With each new release of VMware’s vSAN comes better performance, more features, and with the debut of vSAN 6.6.1, a configuration assistant to help get you started in the right direction. That last point is especially important if you’re installing vSAN on your own hardware and not using a vSAN-ready node from any one of a number of vendors.
New installations can take advantage of hardware pre-certified for vSAN from partners like SuperMicro, which is introducing new models sporting the latest CPUs and fast solid-state disks (SSDs).
At the recently completed VMworld conference, the enthusiasm for vSAN was obvious. VMware announced they now have over 10,000 customers running vSAN in their environments. They also announced a number of preview features on the horizon for vSAN, including Integrated Data Protection, which will allow you to specify how many snapshots to take per VM, when they should be taken, and how long they should be retained.
We were able to test the most recent release of vSAN, which came out as a part of vSphere 6.5 update 1. We installed vSAN 6.6.1 on several different hardware configurations, including a SuperMicro blade system that uses three nodes, each with two Intel Xeon E5-2697 v4 processors, 256 GB of memory, dual 10GB networking and both NVME and SSD disks.
This system served as our primary test platform and performed quite well. We also installed vSAN 6.6.1 on an older 4-node SuperMicro system to test the older hardware and had no issues.
vSAN 6.6.1 Setup and Configuration
As already mentioned, the new configuration assistant makes installing vSAN on your own hardware much easier than in the past. Figure 1 shows the Configuration Assist screen with a list of drivers and firmware checked for the proper version number or revision.
Figure 2 shows a list of devices requiring an update with an offer to update the software though the Update Software button. This is so much easier than in the past when you had to find out which devices needed updating and then manually complete the process.
For our SuperMicro system the update utility upgraded the RAID controller firmware plus the default driver.
The Configuration Assist tool will also check and test your network configuration to insure everything has been set up correctly. If it does find an issue as in Figure 3, it will offer corrective action if possible.
In this case a new VMNIC was required to handle the vSAN traffic, and the wizard for creating a new VMNIC was launched to help complete the process. Several optional choices must be selected during the creation of the new VMNIC, so a wizard-based approach was necessary.
Another feature provided by the Configuration Assist tool is a check for both DRS and HA status. One of the primary purposes of a clustered environment is to provide redundancy and resource sharing. VMware’s Distributed Resource Scheduler (DRS) attempts to balance out the available cluster resources across available nodes.
The High Availability feature manages failover of resources in the case of a node failure. These features work together and in conjunction with other features like Distributed Power Management to keep your vSAN cluster running without a lot of hands-on intervention.
vSAN 6.6.1 Management and Monitoring
All management chores take place using the vCenter Web interface. VMware’s ultimate goal is to migrate fully to their HTML5-based interface, but it isn’t quite there yet. The Adobe Flash-based UI will be included until feature parity with the HTML5 version has been reached.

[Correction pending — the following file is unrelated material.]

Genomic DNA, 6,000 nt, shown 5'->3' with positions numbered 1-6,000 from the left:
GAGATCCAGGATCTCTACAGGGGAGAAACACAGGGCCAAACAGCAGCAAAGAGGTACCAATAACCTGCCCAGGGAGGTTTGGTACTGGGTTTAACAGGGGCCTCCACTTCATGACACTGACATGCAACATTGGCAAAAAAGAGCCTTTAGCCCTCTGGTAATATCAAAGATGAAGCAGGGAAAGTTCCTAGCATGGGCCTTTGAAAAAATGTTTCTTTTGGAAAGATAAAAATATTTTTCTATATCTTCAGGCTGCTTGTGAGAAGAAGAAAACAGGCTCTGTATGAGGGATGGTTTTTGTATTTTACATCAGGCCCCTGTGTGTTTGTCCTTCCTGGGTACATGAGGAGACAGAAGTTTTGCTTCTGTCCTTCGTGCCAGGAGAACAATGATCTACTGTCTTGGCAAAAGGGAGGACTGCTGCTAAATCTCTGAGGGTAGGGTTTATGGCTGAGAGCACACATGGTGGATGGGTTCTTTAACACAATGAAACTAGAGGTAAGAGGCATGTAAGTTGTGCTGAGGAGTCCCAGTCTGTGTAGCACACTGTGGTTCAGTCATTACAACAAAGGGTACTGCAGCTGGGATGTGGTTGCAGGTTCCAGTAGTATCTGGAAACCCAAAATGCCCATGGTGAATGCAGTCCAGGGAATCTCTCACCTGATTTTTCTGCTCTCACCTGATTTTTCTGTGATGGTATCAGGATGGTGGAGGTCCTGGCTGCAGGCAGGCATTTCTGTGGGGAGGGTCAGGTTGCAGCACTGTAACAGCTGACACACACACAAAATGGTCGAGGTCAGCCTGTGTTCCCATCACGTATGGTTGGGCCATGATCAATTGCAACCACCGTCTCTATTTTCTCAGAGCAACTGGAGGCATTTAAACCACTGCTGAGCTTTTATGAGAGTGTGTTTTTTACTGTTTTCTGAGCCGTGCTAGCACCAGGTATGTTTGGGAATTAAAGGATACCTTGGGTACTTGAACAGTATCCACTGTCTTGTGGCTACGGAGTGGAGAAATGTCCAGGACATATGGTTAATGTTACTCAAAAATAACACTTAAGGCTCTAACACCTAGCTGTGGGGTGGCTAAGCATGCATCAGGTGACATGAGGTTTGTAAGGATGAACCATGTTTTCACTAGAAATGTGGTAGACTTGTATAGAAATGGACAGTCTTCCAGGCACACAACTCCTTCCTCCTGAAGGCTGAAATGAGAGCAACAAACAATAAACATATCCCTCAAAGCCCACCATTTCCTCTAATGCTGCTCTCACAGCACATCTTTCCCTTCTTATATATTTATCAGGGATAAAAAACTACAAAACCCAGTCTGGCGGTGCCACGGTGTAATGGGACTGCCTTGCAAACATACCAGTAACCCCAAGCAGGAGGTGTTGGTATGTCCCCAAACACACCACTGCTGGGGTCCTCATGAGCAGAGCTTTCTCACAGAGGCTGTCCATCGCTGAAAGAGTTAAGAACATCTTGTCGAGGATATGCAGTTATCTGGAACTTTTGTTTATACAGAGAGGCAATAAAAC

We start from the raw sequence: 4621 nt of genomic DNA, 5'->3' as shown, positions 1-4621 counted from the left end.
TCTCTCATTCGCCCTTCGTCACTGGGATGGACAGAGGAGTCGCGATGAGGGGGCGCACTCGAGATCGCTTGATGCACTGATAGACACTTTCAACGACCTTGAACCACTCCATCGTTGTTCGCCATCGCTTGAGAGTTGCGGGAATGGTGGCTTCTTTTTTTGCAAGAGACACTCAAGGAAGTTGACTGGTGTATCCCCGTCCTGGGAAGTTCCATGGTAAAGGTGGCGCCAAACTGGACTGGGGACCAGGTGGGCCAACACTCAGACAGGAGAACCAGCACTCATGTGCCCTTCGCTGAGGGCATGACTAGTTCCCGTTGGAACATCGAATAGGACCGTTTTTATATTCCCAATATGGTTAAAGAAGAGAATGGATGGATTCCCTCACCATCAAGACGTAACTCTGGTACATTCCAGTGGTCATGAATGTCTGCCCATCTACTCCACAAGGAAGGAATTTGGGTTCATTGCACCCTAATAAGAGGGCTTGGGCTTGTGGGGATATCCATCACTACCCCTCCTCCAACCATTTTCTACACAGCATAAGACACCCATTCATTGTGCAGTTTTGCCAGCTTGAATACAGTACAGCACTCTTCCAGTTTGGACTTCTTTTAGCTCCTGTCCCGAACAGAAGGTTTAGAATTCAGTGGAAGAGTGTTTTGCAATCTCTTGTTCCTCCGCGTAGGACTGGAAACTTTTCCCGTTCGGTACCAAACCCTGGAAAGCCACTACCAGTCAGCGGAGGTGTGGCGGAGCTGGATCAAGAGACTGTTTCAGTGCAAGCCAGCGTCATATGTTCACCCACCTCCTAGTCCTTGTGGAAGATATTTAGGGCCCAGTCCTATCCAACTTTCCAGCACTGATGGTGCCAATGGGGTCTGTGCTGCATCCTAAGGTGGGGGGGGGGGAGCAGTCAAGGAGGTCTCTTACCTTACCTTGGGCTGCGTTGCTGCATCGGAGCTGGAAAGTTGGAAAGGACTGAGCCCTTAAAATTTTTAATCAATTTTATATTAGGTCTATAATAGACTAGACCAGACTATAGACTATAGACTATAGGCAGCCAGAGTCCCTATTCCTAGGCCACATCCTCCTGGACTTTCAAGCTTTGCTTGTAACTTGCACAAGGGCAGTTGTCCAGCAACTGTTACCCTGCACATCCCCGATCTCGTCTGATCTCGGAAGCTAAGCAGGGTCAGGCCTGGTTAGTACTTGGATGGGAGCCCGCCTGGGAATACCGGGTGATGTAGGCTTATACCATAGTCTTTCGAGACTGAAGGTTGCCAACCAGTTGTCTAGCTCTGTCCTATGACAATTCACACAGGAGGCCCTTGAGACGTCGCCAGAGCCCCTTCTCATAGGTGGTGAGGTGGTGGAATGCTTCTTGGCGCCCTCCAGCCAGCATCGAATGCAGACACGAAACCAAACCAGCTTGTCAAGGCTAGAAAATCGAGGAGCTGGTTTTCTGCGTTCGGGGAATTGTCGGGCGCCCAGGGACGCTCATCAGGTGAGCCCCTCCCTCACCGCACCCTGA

Serious administrators have turned to PowerCLI and PowerShell for repeatable and scriptable management. We tested the latest version of PowerCLI and found it easy to use and super convenient for performing tasks on multiple objects such as powering up thirty VMs.
The Configure tab adds some new features such as the ability to detect and upgrade disks using the older on-disk format. Figure 4 shows that we have 6 of 18 disks with an older version and a button offering to upgrade these for us.
Another thing to notice from Figure 4 is the Networking mode. As of vSAN 6.6, it is no longer a requirement to have multicast enabled on the network. You can also see the iSCSI Target Service, which was introduced in vSAN 6.5. This allows storage provided by the vSAN cluster to be presented to the rest of the network as an iSCSI LUN.
VMware has fully integrated some of the monitoring tools that were previously available through separate tools into the vCenter console. Figure 5 shows the performance monitoring tool with plots for IOPS, Throughput, Latency and Congestions shown on the screen. This plot was taken during a default run of the HCIbench tool available from the licensing guide VMware Flings site.
The latest update to vSAN brings a new Performance Diagnostics feature that performs a number of tests to determine how your vSAN configuration is performing compared to other similar systems. You must be enrolled in the VMware Customer Experience Improvement Program (CEIP) for this feature, as comparative data is both shared from your local system and compared with other customers. The HCIbench tool can also be used as a part of the Performance Diagnostics tool should you so desire.
vSAN 6.6.1 brings a number of new features and incremental performance improvements worth the effort to upgrade in most cases. VMware makes the upgrade process pretty painless for even the most mission-critical production systems. A licensing guide is available on the VMware site to explain the various options available and pricing for each.
Paul Ferrill, based in Chelsea, Alabama, has been writing about computers and software for almost 20 years. He has programmed in more languages than he cares to count, but now leans toward Visual Basic and C#.